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Re: [xsl] Does XSLT have a run-time system?

Subject: Re: [xsl] Does XSLT have a run-time system?
From: James Fuller <james.fuller.2007@xxxxxxxxx>
Date: Thu, 26 Dec 2013 17:40:19 +0100

RTSD used to be something we cared more about in primitive software
architecture ... but modern languages tend to be supplied 'with
batteries' today (GC, memory management, etc etc) with compilation
pulling/linking in everything needed or dynamic languages doing that
job ... also  iterative agile development practices make it easy to
build software observing runtime behavior as part of the code/develop
loop (esp. in modern IDE).

As for XSLT, Wolfgang is correct to say that XSLT parse tree rep of
code and data + all the other things that help execute and run the
transformation could be considered the RTS. Also there is a matter of
scope involved, for example if you use saxon compiled transforms, then
the JVM itself might be considered the RTS but thats probably
stretching the original intention of the nomenclature.

Its an interesting question as things like hot patching live running
code starts to become a viable requirement for 'always running'
software systems.

an unrelated aside ... the use of the term 'runtime system' reminds me
of software partitioned artificially (for no tech reason) to ease

case in point, DBase from the 1980's had a developer and runtime
license ... the cost of the runtime license was a lot lower but you
would need volume, the developer license was quite expensive. In this
instance, the RTS served as a 'dongle' to charge more money. I suspect
the emergence of open source licensing has helped diminish artificial
licensing practices but have no data to back up that statement.

Jim Fuller

On Thu, Dec 26, 2013 at 11:09 AM, Costello, Roger L. <costello@xxxxxxxxx> wrote:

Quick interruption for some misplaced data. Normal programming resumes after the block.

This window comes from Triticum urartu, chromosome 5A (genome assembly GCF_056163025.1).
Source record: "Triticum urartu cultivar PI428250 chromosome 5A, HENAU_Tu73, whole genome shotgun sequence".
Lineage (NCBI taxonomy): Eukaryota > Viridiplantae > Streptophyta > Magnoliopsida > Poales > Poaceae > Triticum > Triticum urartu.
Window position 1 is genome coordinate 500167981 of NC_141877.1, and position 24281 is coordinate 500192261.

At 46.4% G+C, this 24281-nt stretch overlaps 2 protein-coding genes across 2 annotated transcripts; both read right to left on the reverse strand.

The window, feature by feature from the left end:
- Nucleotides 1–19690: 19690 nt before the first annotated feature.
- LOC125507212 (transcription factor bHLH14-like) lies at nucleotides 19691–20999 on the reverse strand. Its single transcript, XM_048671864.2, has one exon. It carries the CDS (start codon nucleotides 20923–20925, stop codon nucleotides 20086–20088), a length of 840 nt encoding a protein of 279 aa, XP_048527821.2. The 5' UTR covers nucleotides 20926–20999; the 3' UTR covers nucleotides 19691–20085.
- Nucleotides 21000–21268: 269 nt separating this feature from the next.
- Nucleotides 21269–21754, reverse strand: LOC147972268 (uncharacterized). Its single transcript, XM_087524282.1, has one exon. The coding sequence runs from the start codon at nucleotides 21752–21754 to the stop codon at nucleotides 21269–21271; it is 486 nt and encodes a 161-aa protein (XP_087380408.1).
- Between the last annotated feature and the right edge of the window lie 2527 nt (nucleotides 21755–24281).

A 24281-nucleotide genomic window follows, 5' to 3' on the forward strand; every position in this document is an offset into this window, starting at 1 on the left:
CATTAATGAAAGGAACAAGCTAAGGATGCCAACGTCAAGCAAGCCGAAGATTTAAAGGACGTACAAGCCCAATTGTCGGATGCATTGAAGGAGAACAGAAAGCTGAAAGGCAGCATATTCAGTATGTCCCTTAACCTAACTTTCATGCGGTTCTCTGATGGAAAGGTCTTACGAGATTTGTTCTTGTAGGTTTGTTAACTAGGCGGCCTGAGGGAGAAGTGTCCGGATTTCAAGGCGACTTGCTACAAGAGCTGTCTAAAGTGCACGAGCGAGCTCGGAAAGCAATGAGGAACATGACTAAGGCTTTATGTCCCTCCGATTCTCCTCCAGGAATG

> Hi Folks,
> Wikipedia describes "run-time system" like so [1]:
>         Every computer language implements some form
>         of runtime system, whether the language is a compiled
>         language or an interpreted language.
>         As a simple example of a basic runtime, the runtime
>         system of the C language is a particular set of instructions
>         inserted into the executable image by the compiler.
>         Among other things, these instructions manage the
>         processor stack, create space for local variables, and
>         copy function-call parameters onto the top of the stack.
>         The reason this behavior is part of the runtime, as opposed
>         to part of a keyword of the language, is that it is systematic,
>         maintaining the state of the stack throughout a program's
>         execution. The systematic behavior implements the execution
>         model of the language, as opposed to implementing semantics
>         that contribute to a particular computed result.
> From that description, run-time doesn't seem to be pertinent to an XSLT processor implemented using, say, Java. Those kinds of execution-time-inserted instructions would be done by Java (or at a lower level), I would think.
> Does XSLT have a run-time system? If yes, would you give some intuitions about what it contains please?
> /Roger
> [1] http://en.wikipedia.org/wiki/Run-time_system

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